Mises Wire

3 Modern Arguments for Tariffs, Debunked

[Adapted from “Some Subtler Arguments for Tariffs,” published December 2003.]

Many proponents of tariffs recognize the absurdity of tariffs as a general rule. However, they feel that there are certain, special cases in which tariffs are justified, and indeed vital to a nation’s survival. In  this article, I will analyze three such arguments:


Many people believe that a tariff on a specific country’s goods is necessary whenever the United States suffers from a high trade deficit with that country. (A trade deficit occurs when the monetary value of imports from a country exceeds the monetary value of exports to that same country.) Yes, such people might argue, trade is good in general, but only when it is balanced. If the U.S. consistently buys more from, say, Japan than the Japanese buy from us, then this is a losing proposition in the long run, because it drains our currency and undermines our ability to produce in the future.

Such arguments are almost as silly as the general desire for protectionism, for they overlook the fact that a country might have a trade deficit with Japan but a trade surplus with other countries. A country ultimately pays for its imports with exports, but that doesn’t mean a country must pay for its imports from Japan with exports to Japan.

To see this, imagine a simplified scenario where Japan sells automobiles to the U.S., the U.S. sells software to Kuwait, and Kuwait sells oil to Japan. In this fictitious example, the U.S. would have a trade deficit with Japan but a surplus with Kuwait, Kuwait would have a trade deficit with the U.S. but a surplus with Japan, and Japan would have a trade deficit with Kuwait but a surplus with the U.S. In terms of currency flows, Japanese automakers would probably accept U.S. dollars in exchange for their products, and then sell these dollars on world currency markets against Kuwaiti dinars. Then the Japanese could use the dinars to buy Kuwaiti oil, while the Kuwaitis would use the dollars to import American software.

If trade deficits still seem dangerous, consider that everyone (who has a job) has a huge trade surplus with the city in which his or her employer is located, and a trade deficit with many other cities in the United States. In my case (and as I explain to my students), I have a huge trade surplus with Hillsdale County: if we added up all of the transactions I conduct with people who live in Hillsdale County, we would find that every month I end up paying out far less than I receive. In contrast, I have a large trade deficit with the nearby city of Jackson, since this is where my wife and I go on weekends when we want to do some decent shopping. Am I conducting my trade policy foolishly? Should I restrict my purchases from Jackson until I take a part-time job in that city, perhaps at the Denny’s?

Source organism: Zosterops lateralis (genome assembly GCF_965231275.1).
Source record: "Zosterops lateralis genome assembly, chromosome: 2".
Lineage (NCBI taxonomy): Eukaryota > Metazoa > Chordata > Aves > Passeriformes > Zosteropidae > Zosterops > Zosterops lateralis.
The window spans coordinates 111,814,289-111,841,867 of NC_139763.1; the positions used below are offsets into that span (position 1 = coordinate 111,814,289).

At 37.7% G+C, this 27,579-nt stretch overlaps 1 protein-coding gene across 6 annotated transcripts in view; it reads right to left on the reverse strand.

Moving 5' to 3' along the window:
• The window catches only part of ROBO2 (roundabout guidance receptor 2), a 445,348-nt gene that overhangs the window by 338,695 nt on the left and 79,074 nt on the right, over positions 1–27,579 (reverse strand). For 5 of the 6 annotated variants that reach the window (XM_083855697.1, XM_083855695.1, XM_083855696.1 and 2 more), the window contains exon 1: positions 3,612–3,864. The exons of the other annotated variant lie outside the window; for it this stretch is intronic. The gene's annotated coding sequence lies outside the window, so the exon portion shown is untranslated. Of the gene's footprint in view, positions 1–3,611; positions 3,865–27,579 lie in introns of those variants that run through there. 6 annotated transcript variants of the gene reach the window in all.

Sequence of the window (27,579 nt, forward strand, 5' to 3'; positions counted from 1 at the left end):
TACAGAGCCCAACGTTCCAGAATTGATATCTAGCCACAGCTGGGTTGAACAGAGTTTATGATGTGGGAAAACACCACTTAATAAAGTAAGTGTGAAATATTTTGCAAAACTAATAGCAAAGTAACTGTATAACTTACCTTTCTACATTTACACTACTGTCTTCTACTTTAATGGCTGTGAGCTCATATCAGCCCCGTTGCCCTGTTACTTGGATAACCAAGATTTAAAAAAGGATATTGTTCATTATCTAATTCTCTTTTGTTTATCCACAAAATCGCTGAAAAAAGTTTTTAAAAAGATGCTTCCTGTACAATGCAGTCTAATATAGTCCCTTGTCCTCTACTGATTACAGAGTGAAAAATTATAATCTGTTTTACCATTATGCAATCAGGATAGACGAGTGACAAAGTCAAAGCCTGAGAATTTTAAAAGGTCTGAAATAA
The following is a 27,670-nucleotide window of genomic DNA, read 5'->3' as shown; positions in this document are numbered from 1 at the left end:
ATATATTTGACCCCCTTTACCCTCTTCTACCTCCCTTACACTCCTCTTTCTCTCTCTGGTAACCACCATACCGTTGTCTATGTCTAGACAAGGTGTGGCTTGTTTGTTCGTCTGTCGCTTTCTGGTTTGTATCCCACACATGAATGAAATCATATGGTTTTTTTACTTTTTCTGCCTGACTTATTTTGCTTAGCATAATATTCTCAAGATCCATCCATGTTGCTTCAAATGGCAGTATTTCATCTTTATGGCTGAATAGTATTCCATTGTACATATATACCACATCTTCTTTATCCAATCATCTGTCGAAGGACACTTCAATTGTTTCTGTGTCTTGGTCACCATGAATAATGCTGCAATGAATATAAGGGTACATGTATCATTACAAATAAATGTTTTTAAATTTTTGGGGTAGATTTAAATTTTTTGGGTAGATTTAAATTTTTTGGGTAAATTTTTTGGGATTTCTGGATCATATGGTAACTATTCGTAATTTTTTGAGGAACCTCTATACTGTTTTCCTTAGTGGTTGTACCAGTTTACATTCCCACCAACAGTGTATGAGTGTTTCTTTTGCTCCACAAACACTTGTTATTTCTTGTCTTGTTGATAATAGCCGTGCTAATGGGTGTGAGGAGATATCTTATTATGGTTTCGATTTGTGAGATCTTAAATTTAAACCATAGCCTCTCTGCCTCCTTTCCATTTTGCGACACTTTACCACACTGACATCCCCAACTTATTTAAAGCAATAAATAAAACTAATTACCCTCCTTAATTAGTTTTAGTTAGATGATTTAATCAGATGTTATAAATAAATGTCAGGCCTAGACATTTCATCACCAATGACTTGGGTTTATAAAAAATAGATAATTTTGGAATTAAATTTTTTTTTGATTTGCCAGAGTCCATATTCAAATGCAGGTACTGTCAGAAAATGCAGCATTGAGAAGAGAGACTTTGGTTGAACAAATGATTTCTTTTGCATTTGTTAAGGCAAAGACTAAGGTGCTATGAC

Another popular justification for tariffs is the infant industry argument. According to this argument, a tariff is indeed bad in general. However, a temporary tariff in a developing industry is a good thing, because it allows the domestic firms to mature and become competitive with foreign, established firms in the industry. Once the infant industry has caught up with the state of the art foreign competitors, the tariff can be removed.

It is telling that such proposals never mention the duration of the “maturation” process. After all, if consumers are forced (by the tariff) to pay higher prices to relatively inefficient domestic producers for, say, two years, after which the domestic producers will outcompete the foreign rivals and offer lower prices forever after, then the deal doesn’t sound so bad. But if consumers are forced to indirectly subsidize inefficient domestic producers for eighty years in the hope that they will one day become competitive, then the proposal sounds far less appealing. The fact that those espousing the infant industry argument never even mention the time frame just shows how little thought they’ve actually given to their proposal.

The infant industry proposals notwithstanding, the free market contains a mechanism by which firms can suffer short-run losses so long as they are compensated by eventual long-run profits. That mechanism is simply a loan. Plenty of new firms, especially sole proprietorships, don’t make money in their first few years of operation. But so long as the present value of the firm’s expected future cash flows is positive, the firm’s owners should be able to borrow money to finance the first few years as they develop experience, name brand trust, etc.